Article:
What takes place during a typical residency?
The residencies are action packed. Each day is filled with a combination of workshops, readings and lectures. The lectures are led by both graduating students and faculty members. In addition, some faculty members lead seminars that are often hands-on. Guest speakers are brought in too. This January, Caldecott winner Mordecai Gerstein will join us, along with Wendy Watson and April Pulley Sayres. Students are also encouraged to do their own readings during the residencies.
Why would a children’s/YA writer want to pursue an MFA degree? What doors does it open, creatively and professionally?
I’ve heard from folks in the industry, especially editors, that the introduction of the MFA in writing for children has raised the level of writing. That’s not to say that the level was ever low, but in the past ten years, children’s books have become more competitive than ever. Another benefit that I see is in the perception that our society has about anything really that has to do with children, that if something is designed for kids then it must be easy or superficial or whatever. The degree all by itself can’t change that. But I do believe that it lends an air of credibility to our profession.
I really believe that our degree raises the standard for children’s literature. That people both inside and outside the field have taken notice is testament to that.
An MFA is also considered a “terminal” degree. By that, our students are qualified to teach in a college setting, and many many of our grads do just that.
Who comprise the faculty of the VC program? What credentials are required? Preferred?
We currently have twenty faculty members: myself, yourself, Marc Aronson (author interview), M.T. Anderson (author interview), Marion Dane Bauer, Norma Fox Mazer, Phyllis Root, Jane Resh Thomas, Ellen Levine, Ellen Howard, Laura McGee Kvasnovsky, Tim Wynn-Jones, Louise Hawes, Sharon Darrow, Liza Ketchum, Ron Koertge (author interview), Carolyn Coman, Alison McGhee, Rita Williams-Garcia, and Margaret Bechard.
As recently as three years ago, the credentials required for faculty members were a B.A. plus a history of publication. Currently, a faculty member must have an advanced degree plus a history of publication. In addition, to remain on the faculty, we have to continue to publish.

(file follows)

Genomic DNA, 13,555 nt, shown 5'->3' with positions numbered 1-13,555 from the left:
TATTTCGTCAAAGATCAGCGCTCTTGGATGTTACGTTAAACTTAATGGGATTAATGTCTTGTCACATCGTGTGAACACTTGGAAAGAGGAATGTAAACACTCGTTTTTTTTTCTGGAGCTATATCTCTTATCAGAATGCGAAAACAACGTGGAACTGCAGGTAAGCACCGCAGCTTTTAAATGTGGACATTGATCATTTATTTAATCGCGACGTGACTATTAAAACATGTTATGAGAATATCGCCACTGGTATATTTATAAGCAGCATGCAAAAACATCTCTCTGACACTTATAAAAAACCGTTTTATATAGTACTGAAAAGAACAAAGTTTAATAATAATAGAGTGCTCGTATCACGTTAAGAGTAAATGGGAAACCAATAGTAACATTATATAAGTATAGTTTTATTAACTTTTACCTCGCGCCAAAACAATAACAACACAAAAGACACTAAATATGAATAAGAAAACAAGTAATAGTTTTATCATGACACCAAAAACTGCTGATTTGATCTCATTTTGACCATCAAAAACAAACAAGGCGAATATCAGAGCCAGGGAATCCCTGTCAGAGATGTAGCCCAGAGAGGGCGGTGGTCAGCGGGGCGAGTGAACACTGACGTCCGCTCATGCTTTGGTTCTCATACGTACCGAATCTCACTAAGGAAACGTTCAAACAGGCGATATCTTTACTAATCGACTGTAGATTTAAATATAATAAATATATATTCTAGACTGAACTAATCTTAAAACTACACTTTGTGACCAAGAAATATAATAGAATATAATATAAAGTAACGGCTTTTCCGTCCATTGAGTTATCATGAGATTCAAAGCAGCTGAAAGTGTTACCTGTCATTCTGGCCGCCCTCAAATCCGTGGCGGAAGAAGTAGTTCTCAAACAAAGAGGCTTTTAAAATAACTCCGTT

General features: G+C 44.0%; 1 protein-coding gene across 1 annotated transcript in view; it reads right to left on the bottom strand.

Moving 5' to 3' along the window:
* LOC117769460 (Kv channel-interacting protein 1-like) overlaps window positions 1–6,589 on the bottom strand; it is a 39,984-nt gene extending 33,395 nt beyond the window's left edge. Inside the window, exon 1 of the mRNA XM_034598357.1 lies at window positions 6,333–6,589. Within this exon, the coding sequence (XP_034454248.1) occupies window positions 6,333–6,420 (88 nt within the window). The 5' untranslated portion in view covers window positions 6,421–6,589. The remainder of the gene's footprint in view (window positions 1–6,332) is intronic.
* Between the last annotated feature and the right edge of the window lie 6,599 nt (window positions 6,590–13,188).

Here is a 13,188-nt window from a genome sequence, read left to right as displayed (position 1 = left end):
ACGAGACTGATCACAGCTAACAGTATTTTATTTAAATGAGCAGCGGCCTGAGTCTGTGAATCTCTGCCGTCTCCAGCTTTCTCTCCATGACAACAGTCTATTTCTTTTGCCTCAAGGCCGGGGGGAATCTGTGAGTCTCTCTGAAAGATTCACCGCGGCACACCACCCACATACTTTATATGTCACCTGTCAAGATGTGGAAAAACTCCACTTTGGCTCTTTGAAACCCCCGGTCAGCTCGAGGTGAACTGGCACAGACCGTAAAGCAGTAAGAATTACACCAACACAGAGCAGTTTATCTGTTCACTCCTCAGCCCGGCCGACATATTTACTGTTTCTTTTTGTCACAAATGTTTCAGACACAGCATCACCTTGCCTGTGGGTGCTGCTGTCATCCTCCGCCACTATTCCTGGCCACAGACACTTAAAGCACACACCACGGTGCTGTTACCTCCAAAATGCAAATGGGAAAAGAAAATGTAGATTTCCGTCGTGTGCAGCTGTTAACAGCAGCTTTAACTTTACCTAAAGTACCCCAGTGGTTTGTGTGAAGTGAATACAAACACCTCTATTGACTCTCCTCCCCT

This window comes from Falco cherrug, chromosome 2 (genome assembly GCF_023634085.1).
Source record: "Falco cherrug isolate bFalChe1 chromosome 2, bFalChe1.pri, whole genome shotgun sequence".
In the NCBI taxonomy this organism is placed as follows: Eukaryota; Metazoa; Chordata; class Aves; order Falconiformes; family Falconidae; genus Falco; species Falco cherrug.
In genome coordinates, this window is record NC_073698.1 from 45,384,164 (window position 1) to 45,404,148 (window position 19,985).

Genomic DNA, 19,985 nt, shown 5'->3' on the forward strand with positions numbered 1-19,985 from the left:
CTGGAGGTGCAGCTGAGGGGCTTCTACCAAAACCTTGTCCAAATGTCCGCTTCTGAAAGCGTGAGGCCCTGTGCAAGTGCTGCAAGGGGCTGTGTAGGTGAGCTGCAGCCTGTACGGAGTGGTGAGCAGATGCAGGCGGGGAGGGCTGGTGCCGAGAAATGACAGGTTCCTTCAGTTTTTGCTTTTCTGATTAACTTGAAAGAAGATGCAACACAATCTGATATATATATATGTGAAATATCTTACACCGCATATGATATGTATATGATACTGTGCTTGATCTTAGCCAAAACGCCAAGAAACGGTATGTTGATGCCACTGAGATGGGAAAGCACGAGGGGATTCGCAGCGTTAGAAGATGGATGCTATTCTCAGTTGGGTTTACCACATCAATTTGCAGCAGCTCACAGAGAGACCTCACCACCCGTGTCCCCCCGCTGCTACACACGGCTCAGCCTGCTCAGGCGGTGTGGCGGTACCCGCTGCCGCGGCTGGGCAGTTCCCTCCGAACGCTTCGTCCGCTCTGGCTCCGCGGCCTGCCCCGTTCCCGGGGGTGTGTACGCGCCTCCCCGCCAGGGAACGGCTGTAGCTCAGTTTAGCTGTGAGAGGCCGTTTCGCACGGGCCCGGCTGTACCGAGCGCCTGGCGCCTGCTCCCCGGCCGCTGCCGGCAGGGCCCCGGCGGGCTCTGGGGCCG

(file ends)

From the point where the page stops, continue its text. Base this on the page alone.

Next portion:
As importantly as publication history and credentials, however, is a history of teaching. We look very closely at a candidate’s teaching record. In addition, we also require a teaching sample, along with a candidate’s c.v.
Could you describe the campus at Montpelier, Vermont?
The campus is very old. Vermont College is one of the oldest colleges in VT, and many of the buildings have been there for the 100 years that the school has been in existence. There’s a certain charm about that. And I confess that at times, it feels a lot like camp, especially in the dorms. But many of the buildings have been upgraded. There’s a fully equipped computer lab, for example. And a very fine library. The cafeteria is operated by the New England Culinary Institute, so the food is a notch above standard cafeteria fare. And just down the hill, is the wonderful town of Montpelier, complete with bakeries, boutiques, and a movie theater, not to mention a wonderful book store.
Could you describe the culture of those involved in the program?
We are a community of people who are dedicated to writing for children. It’s our heart’s work. Who shows up is folks right out of college, fresh from their undergraduate programs, to people who have had a long career in teaching or something else and haven’t been in school for fifty years. We have students who have already begun to publish and who have found some success but want to stretch their writing muscles, and we have students who are just starting out. We have folks in every income bracket and from a variety of backgrounds. At the end of the day, we’re all there for one thing. To become better writers. And interestingly, that ties us together. Our graduates become life-long friends even though they may live on opposite coasts. There’s a “we’re all in this together” mentality that permeates our community.
How much does the VC program cost to complete (or per semester)?
Tuition for each semester is around $6300. There’s no question that our program is a large financial investment. We understand that, and it’s why our faculty and staff work so hard to make sure that our students get the highest quality of education that is available to them.
Why do you teach at VC? How does it compare to other teaching environments you’ve had?